If a person enrolls in Medicare Advantage when they first become eligible for Medicare, they can switch to traditional Medicare and Medigap within the first 3 months of their plan.

This benefit is available to protect individuals who find that the policy they first chose does not work well for their healthcare needs.

A person would still be within the Medigap enrollment window. An insurance company cannot deny an individual their Medigap policy during this time.

During the Open Enrollment Period for drug coverage

Two Open Enrollment Periods apply to Medicare Advantage plans. These are also the times when a person can drop their Medicare Advantage program and go back to traditional Medicare.

The first is October 15 to December 7. This is the Open Enrollment Period for all Medicare plans, including Medicare Advantage and Medicare prescription drug coverage.

During this time, a person can change back to traditional Medicare. If a person had prescription drug coverage through Medicare Advantage, they will need to enroll in Medicare Part B for similar benefits, as this accounts for prescription drug cover.

They can then start the process of searching for Medigap policies, if they wish.

During the Medicare Advantage Open Enrollment Period

From January 1 to March 31, a person can switch from one Medicare Advantage plan to another or drop their Medicare Advantage plan for traditional Medicare. During this time, a person can also join a prescription drug plan and Medigap.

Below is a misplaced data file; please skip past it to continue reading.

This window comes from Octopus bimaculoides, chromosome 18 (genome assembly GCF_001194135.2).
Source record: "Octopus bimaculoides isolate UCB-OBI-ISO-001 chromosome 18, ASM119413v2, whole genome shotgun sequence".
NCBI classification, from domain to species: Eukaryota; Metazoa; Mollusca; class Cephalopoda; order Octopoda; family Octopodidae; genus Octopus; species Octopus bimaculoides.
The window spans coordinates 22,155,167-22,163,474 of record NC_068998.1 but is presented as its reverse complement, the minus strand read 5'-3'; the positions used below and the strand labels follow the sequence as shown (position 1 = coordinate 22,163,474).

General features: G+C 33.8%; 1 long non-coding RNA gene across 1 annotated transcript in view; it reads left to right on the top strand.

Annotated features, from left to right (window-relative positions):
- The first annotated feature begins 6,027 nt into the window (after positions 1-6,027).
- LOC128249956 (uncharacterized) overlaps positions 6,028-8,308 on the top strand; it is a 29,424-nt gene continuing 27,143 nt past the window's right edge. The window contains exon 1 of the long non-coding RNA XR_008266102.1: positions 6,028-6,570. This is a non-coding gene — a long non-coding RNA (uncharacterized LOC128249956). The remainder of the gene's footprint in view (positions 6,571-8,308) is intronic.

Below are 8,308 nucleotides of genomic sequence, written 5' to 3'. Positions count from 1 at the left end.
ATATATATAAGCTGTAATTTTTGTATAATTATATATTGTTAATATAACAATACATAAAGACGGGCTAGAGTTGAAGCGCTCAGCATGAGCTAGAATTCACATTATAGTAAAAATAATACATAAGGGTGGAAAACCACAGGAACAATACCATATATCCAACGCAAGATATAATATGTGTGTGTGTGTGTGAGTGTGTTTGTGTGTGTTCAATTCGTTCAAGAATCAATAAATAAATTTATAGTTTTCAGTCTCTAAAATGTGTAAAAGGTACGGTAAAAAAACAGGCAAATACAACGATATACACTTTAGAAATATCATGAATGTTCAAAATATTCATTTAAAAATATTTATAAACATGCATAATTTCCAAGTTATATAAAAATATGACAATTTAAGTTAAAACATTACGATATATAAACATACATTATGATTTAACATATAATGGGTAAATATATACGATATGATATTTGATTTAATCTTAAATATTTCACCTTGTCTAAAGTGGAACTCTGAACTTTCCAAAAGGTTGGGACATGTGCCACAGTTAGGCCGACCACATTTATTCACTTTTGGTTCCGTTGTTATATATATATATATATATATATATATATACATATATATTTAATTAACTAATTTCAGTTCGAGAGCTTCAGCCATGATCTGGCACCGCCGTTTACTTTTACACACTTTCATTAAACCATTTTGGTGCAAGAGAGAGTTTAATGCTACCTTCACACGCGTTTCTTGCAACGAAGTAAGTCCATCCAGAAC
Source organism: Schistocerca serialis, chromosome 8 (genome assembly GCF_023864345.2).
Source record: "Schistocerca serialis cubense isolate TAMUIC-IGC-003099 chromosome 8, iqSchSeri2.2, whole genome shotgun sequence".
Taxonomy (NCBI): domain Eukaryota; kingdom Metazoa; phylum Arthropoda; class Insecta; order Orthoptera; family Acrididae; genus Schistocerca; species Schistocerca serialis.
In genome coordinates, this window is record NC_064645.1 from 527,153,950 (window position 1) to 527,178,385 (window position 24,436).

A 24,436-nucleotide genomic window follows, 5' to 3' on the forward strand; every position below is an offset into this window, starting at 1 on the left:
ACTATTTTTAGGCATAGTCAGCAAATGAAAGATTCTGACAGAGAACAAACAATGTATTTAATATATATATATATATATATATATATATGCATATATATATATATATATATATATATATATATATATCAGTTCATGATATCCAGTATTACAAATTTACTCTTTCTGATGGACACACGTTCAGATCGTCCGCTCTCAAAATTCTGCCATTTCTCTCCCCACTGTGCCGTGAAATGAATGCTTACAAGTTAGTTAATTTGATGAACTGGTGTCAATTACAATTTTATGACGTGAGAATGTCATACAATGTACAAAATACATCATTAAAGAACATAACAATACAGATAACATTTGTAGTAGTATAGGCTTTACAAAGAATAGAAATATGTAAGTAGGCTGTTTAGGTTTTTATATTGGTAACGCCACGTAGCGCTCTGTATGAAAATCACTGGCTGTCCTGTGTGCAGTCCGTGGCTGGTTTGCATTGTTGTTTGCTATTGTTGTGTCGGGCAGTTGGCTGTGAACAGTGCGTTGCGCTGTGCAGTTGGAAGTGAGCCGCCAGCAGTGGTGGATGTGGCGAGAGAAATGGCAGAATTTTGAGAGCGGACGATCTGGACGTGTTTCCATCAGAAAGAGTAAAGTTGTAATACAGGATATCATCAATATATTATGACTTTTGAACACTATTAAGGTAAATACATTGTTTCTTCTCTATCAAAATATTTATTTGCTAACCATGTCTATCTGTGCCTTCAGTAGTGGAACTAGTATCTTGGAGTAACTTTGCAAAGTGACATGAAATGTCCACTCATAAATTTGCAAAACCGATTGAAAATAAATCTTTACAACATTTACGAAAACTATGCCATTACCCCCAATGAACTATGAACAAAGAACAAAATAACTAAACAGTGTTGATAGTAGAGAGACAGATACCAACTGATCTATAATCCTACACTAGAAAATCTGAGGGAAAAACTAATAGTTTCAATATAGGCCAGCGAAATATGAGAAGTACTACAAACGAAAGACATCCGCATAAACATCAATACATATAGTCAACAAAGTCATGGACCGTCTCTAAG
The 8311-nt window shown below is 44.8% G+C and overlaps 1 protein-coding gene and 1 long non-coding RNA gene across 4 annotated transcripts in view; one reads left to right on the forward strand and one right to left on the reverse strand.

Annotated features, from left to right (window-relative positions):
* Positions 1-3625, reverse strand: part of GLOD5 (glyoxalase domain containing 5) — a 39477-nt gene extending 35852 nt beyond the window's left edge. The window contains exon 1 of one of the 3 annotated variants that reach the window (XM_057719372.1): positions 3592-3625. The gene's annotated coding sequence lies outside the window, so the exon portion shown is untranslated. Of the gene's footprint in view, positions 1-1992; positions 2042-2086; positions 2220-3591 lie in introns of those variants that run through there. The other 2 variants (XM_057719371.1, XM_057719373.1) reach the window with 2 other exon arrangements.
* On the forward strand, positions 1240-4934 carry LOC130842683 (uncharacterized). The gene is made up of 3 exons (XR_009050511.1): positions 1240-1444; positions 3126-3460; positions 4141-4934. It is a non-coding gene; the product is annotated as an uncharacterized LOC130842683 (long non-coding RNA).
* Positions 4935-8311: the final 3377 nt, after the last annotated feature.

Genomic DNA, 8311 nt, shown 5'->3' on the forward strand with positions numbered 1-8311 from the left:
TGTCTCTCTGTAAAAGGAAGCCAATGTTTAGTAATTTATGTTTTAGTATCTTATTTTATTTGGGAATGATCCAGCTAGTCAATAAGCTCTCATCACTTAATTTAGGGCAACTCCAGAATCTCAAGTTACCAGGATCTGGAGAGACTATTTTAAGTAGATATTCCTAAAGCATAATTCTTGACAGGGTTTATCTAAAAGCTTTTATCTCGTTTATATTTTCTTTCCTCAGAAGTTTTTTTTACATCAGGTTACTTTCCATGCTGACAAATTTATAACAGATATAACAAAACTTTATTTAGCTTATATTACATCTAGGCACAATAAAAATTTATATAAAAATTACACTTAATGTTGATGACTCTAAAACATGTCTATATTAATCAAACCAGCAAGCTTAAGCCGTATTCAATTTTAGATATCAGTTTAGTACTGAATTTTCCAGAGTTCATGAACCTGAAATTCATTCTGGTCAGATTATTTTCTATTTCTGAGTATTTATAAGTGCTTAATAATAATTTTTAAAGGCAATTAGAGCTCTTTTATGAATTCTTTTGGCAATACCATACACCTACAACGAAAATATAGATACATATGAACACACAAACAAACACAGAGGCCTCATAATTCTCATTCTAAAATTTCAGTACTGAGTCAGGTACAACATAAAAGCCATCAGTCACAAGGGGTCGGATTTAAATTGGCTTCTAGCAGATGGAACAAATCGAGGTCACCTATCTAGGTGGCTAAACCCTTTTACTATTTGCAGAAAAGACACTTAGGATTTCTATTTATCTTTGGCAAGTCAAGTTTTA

Although this period sounds similar to the Open Enrollment Period from October to December, it works in a slightly different way. A person cannot switch from original Medicare to a Medicare Advantage plan during this time.

A person also cannot enroll in new prescription drug coverage or switch prescription drug coverage if they already have traditional Medicare.

During Special Enrollment Periods

Special Enrollment Periods (SEPs) are periods during which a person can usually make changes to their Medicare plans without incurring a financial penalty.

Examples of some SEPs include:

  • moving to a new address
  • moving back to the United States after living in another country
  • moving into or out of a skilled nursing facility or long-term care hospital
  • reaching the end of a jail sentence

Other situations can qualify a person to switch during an SEP. A person can contact Medicare if they are unsure whether or not they meet the criteria.

A person can take the following steps to switch from Medicare Advantage to original Medicare and Medigap during an enrollment period:

  • It is possible to disenroll from a Medicare Advantage plan by contacting the insurance company directly and requesting a disenrollment form. People can call Medicare at 1-800-MEDICARE and ask for disenrollment from their plan, or they can visit their local Social Security Office.